I want to do four things.
So starting with the definitions.
I studied maths at university and my career was spent as a tax adviser. That’s why I regard definitions as absolutely vital. Unless we can agree on the definitions, we can’t have a dialogue.
I looked at The Cambridge Advanced Learner's Dictionary & Thesaurus. That’s got nothing to do with me being a Cambridge man and being biased against Oxford!
I found the following definitions.
I will read it out.
harmful or unfair things that people say, do, or think based on the belief that their own race makes them more intelligent, good, moral, etc. than people of other races
This is the bad behaviour and bad thinking of individual people. As a personal example, my late mother was very prejudiced about black people. She was racist about them.
policies, rules, practices, etc. that are a usual part of the way an organization works, and that result in and support a continued unfair advantage to some people and unfair or harmful treatment of others based on race
I suggest downloading "The Stephen Lawrence Inquiry" conducted by Sir William Macpherson which covers institutional racism extremely well.
Institutional racism means that an organisation produces bad race-based outcomes, even if the individuals in that organisation themselves are not racist.
laws, rules, or official policies in a society that result in and support a continued unfair advantage to some people and unfair or harmful treatment of others based on race
Structural racism means that the country as a whole has laws, rules or official policies which advantage some racial groups over other racial groups. If you want a nice concrete example, think of apartheid South Africa.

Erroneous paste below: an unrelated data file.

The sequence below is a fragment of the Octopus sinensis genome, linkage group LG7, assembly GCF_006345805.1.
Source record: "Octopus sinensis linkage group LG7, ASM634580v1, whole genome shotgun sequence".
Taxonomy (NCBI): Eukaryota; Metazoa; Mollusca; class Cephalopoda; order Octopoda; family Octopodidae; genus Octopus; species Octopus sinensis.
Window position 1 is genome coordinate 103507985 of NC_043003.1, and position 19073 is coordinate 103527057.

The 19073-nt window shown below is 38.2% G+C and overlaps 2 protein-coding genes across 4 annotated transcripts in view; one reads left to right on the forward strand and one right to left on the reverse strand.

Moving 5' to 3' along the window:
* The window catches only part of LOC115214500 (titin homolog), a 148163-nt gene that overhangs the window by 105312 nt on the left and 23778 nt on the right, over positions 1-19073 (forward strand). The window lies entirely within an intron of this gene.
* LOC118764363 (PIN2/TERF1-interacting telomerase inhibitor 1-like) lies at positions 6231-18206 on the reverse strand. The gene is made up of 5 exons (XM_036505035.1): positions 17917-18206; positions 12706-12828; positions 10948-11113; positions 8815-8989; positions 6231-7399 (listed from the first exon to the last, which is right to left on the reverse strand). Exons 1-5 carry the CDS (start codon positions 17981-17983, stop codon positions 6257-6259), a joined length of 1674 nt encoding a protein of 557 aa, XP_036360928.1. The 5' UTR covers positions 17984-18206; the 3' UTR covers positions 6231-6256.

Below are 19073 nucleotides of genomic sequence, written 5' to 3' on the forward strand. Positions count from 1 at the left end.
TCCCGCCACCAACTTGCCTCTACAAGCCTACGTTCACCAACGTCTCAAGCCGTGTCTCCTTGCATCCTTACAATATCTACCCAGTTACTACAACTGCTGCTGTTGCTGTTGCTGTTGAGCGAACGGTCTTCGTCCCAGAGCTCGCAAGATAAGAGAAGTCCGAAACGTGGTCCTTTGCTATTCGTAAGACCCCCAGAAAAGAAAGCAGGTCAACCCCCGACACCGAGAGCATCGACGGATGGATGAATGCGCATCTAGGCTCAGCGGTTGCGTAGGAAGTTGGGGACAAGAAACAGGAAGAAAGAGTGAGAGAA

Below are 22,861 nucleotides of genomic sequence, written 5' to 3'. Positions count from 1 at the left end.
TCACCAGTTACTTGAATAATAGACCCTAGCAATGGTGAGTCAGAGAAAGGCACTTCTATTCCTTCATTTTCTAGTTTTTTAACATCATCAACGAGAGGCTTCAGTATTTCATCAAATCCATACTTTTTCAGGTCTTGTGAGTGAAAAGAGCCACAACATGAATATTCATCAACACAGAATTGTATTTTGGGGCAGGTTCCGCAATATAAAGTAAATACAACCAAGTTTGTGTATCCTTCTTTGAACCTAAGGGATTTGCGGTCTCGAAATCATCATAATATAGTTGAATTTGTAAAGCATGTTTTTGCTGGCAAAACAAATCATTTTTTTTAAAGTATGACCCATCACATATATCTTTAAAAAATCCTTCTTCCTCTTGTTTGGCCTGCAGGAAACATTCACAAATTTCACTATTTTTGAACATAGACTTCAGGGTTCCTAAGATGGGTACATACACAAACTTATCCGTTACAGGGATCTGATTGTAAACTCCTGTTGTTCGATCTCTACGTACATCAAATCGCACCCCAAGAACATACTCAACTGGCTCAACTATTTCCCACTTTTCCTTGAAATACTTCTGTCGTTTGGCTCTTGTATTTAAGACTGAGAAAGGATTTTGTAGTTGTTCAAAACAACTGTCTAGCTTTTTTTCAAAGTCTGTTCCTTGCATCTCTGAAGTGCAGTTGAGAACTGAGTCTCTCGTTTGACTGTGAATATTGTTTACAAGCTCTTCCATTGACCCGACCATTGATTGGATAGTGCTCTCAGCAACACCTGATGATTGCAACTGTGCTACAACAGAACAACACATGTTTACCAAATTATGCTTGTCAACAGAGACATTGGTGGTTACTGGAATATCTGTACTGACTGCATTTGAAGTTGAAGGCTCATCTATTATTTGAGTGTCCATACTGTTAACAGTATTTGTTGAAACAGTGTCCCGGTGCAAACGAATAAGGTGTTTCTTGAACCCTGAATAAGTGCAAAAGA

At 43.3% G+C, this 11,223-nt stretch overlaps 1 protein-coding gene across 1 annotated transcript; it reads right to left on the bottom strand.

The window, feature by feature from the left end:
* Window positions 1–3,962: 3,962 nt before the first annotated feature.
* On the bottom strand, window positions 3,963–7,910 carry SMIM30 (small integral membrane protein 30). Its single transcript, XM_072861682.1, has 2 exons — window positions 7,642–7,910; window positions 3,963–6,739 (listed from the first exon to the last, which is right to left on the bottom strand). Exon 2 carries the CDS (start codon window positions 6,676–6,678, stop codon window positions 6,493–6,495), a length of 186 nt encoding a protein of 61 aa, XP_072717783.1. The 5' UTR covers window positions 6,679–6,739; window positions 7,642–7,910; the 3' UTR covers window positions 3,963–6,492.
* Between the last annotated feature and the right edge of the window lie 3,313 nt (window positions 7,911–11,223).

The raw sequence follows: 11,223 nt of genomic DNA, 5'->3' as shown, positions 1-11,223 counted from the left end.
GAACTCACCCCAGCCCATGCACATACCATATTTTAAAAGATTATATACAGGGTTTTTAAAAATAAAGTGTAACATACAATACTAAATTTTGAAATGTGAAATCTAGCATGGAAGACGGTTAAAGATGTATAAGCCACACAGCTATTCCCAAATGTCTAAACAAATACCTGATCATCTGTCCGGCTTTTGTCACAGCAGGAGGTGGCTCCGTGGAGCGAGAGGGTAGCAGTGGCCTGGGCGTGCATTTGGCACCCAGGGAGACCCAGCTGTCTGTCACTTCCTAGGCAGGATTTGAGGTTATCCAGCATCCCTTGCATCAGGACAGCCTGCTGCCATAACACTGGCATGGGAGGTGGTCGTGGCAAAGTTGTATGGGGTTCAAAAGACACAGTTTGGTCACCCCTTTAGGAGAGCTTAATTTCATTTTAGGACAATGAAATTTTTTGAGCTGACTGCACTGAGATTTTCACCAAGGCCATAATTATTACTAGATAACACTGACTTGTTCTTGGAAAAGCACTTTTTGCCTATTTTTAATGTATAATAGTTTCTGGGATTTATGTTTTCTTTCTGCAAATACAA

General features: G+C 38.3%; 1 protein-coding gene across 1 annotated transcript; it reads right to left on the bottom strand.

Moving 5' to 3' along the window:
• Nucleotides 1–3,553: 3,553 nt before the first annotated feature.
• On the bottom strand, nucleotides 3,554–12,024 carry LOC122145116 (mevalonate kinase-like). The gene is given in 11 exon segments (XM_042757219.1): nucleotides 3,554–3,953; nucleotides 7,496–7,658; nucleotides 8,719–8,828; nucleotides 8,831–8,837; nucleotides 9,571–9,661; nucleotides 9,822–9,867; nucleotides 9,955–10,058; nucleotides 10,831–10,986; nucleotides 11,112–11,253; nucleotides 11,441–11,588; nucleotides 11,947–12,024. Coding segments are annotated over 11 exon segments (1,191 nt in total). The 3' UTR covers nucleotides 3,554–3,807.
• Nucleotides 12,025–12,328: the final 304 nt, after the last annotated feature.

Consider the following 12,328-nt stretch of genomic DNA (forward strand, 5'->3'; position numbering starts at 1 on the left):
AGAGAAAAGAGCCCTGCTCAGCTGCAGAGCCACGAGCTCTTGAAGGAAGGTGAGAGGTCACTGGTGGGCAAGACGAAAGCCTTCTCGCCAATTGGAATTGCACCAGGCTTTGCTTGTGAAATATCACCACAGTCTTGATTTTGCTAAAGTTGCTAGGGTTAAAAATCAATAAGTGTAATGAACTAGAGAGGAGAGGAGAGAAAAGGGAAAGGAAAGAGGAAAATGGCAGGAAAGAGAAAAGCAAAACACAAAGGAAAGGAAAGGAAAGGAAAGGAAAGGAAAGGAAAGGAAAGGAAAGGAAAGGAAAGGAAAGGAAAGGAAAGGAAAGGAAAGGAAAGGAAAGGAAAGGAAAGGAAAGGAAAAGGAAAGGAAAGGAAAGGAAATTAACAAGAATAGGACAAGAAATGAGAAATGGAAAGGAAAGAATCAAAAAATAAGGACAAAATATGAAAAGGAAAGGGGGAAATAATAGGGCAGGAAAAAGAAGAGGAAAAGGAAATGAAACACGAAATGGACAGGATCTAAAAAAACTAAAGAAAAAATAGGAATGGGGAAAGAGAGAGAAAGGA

Racism does exist in Britain today. I am aged 71. I am absolutely certain that there is far less racism amongst British individuals now than there was in the past.
I have lived here since 1952. I am a Punjabi, from Pakistan, I have a brown skin. I have encountered racism personally from time to time. But it has changed.
When I was young in the 1950s, interracial couples would often be jeered at on the street. Now, nobody bats an eye lid. The fastest growing ethnic group in this country is actually “mixed race.” My son-in-law is white British.
Life is always more complicated than you think though. Let’s look at politics.
YouGov have twice polled Conservative Party members. Something quite interesting for me because for 36 years I was a Conservative Party member, although I resigned on the day that Boris Johnson became the Party Leader. We can discuss that later if you want.
YouGov found amongst Conservative Party members deeply racist and anti-Muslim attitudes amongst quite a high proportion of the members. I won’t quote the exact figures; I would have to look them up anyway. You can find the details of this survey on the Hope Not Hate website.
However, it is a Conservative Party Government that has the most diverse Government in British history. I could give you an endless list of black and ethnic minority MPs at the top levels of our present Government.
When I was growing up in the 1950s, many white people were prejudiced against Pakistanis.
But at the same time, the education system even then was completely colour blind. Never mind the education system today, even in the 1950’s, the 1960’s, it was colour blind. Many Pakistani children, not just me, passed the 11+ exam which we had at that time and went on to grammar schools.
In 1968 Clare College Cambridge chose to give me a place instead of the white British public-school boy who was being interviewed on the same day that I was being interviewed.
On the other hand, as an example of the persistence of racism, even today, surveys which involve sending identical CVs to employers, but using either names that look white or names that obviously indicate an ethnic minority background, find significant amounts of discrimination.